How Much Snow On A Roof Is Too Much? | A Brief Guide
Snow has finally started falling. As peaceful as a winter wonderland can be, homeowners know it can come with a world of questions. For example, how much snow can a roof handle?
If you're wondering how much snow on a roof is too much, you've come to the right place. Continue reading to learn how you can determine if the snow accumulation on your roof is a reason for concern.
Why Is Snow Accumulation on Your Roof Dangerous?
Freshly fallen snow looks beautiful on your roof, but it can be quite dangerous. While a small amount of fluffy new snow isn't cause for worry, this is a situation where "too much of a good thing" definitely applies.
Every roof can support a different weight. After this weight limit is exceeded, serious structural damage can occur. If the snow on your roof weighs too much, it can lead to cracks, leaks, and worse.
In some cases, snow can even cause your roof to cave in. Although this would require substantial snow accumulation on newer roofs, older roofs can cave in with significantly less. When a roof caves in, your family is at risk of injury or even death, and the cost to repair your structure is high.
A secondary problem can occur with snow accumulation on certain roofs. When the snow melts, it can become trapped on your roof. This can cause water damage, which leads to leaks and structural issues.
If the standing water freezes before running off your roof, yet another set of issues occurs. A solid dam of ice can become semi-attached to your roof. This adds additional weight and presents a safety hazard to anyone walking past if the ice dam breaks.
Determining How Much Snow Your Roof Can Safely Hold
It can be challenging to determine how much snow your roof can safely hold. Even with this guide, it's recommended you contact a professional anytime you're uncertain.
Before anything else, you need to determine the maximum weight capacity of your roof. This information can be found in your roof's guide or warranty. But what if you don't have access to these documents anymore?
People misplace things, especially when many years have passed since you last replaced your roof. Try contacting the company who installed your roof. If you either can't get in touch with the roofing company or don't know who they were, you can search online for information.
Still lost? Call any roofing company in your area to see if they can give you an idea of your roof's weight capacity. Most newer roofs can hold at least twenty pounds of weight per square foot, but this can vary wildly.
How Much Does the Snow Weigh?
Once you know your roof's maximum weight capacity, you need to figure out how much the snow atop it weighs. A general rule of thumb is to use the 10-to-1 ratio rule.
10 inches of fresh snow = 1 inch of water
1 inch of water = about 5 pounds per square foot
Using this estimate, you can easily estimate the weight of snow. If your roof holds 20 pounds per square inch, you won't need to worry about snow accumulation until it reaches 40 inches. Of course, there are limitations to this rule.
Other factors come into play when determining weight that can make the task more difficult. If the snow is wet and heavy, it can weigh up to three times as much as light, fresh snow. The structural design of your roof and the materials it's made of should also be considered.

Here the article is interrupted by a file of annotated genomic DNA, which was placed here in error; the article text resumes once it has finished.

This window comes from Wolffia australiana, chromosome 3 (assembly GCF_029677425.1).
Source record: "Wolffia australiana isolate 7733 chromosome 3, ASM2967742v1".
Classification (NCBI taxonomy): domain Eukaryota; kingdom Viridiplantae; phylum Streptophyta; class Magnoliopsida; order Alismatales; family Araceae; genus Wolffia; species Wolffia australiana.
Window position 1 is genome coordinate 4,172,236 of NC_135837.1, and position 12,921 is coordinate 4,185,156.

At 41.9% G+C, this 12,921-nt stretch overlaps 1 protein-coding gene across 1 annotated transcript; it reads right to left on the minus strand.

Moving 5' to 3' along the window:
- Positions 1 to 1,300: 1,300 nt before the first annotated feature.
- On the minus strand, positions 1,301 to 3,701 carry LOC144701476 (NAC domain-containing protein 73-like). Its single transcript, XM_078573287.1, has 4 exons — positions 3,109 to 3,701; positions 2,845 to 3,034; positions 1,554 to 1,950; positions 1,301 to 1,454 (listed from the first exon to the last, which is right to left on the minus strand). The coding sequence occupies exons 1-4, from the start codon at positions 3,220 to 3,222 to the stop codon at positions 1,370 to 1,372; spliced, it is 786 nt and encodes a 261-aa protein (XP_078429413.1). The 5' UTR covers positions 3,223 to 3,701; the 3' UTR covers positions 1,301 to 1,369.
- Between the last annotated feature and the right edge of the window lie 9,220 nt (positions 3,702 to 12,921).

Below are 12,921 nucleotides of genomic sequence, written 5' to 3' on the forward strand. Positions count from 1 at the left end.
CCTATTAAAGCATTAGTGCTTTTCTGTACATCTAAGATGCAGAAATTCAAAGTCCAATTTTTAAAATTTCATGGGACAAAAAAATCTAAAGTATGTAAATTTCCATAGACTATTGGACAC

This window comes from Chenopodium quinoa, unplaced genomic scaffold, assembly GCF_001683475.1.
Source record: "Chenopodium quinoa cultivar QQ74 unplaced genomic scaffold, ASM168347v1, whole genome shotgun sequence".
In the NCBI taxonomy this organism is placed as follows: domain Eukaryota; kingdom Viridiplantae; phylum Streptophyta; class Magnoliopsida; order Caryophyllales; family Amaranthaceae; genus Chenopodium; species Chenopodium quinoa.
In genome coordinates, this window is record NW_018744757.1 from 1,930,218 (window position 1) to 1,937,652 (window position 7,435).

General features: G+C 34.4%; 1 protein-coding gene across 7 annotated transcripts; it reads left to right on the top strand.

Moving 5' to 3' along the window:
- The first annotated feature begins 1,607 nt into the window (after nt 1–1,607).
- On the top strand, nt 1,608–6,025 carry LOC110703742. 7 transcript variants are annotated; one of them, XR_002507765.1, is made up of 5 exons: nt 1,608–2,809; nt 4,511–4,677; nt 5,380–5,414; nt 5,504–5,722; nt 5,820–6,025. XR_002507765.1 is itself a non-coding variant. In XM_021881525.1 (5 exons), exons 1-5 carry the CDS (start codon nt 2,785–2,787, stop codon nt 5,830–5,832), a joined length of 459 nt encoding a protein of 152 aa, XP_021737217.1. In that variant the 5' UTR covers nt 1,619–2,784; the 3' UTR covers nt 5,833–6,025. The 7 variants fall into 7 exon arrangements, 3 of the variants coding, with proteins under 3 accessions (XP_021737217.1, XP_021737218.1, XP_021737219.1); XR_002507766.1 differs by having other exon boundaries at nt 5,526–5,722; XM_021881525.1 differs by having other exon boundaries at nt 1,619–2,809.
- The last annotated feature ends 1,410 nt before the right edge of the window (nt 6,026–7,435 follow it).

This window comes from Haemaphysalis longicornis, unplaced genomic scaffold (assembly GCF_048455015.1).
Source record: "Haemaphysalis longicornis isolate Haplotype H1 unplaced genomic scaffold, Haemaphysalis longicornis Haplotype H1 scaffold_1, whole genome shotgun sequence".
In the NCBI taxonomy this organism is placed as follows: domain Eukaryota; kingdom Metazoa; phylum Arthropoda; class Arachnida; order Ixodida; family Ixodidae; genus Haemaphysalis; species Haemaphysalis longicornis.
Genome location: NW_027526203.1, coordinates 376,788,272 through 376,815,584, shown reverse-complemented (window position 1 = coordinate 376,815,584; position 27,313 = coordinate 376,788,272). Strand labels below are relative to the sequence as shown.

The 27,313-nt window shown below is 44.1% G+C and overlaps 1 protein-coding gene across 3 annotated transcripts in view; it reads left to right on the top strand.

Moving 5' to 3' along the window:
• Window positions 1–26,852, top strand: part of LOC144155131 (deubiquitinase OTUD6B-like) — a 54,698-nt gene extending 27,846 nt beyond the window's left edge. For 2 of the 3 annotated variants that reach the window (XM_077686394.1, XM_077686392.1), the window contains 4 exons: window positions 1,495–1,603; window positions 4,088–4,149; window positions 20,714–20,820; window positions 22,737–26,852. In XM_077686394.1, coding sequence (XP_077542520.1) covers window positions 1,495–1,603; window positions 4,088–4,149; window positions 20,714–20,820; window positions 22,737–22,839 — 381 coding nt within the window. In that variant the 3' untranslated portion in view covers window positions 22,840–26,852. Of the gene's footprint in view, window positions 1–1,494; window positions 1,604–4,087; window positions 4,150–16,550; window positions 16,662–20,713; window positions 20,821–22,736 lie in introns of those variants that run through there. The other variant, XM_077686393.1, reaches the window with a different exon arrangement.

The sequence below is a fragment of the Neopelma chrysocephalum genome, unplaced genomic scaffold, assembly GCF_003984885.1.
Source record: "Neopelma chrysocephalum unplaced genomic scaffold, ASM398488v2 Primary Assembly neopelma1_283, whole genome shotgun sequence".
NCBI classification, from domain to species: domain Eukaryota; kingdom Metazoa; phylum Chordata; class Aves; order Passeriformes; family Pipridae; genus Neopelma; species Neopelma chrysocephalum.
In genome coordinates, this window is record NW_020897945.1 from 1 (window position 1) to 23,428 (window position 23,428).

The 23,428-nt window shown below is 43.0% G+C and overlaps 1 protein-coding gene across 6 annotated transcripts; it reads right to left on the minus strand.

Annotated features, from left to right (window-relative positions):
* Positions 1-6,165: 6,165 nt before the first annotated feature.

What's the Roof's Structural Design?
If your roof has a steep pitch, snow is less likely to accumulate, to begin with. Even when snow does accumulate, the risk of standing water is significantly reduced. Generally, melting snow will run off the steep roof sides before it has a chance to harden into ice.
If your roof is flat or has a minimal pitch, the risk of snow causing issues is severely increased. For starters, the snow is more likely to accumulate in high amounts. It's also significantly more likely to cause water damage or create ice dams.
What Materials are Your Roof Made From?
The best roofing material for snow accumulation is metal. Metal tends to have higher weight capacities and holds up reasonably well to significant snow buildup. Some metal roofs even have heaters located beneath to help the snow melt away before it can accumulate.
Asphalt and slate shingles also do well with snow if they're made from high-quality materials. The materials your roof is made of is one place where you don't want to skimp on the quality of materials.
When Should You Worry?
There are some times when worrying is called for. When it comes to snow on your roof, you should generally worry if:
- Large amounts of snow have accumulated
- Your roof seems to be sagging
- Creaking noises are coming from your roof
- Your roof was replaced more than ten years ago
Whenever you're in doubt, it's best to call a professional roofer. They can help assess the situation for you and let you know if worrying is necessary.
How Much Snow On A Roof Is Too Much? Know For Sure With An Assessment.
How much snow is safe on a roof? The answer varies based on your roof's maximum weight capacity, structural design, and materials. Whenever you're in doubt, it's best to ask a professional for an assessment.
Do you have more questions about how much snow on a roof is too much?
Contact us today. One of our professional associates would be happy to answer any questions you still have.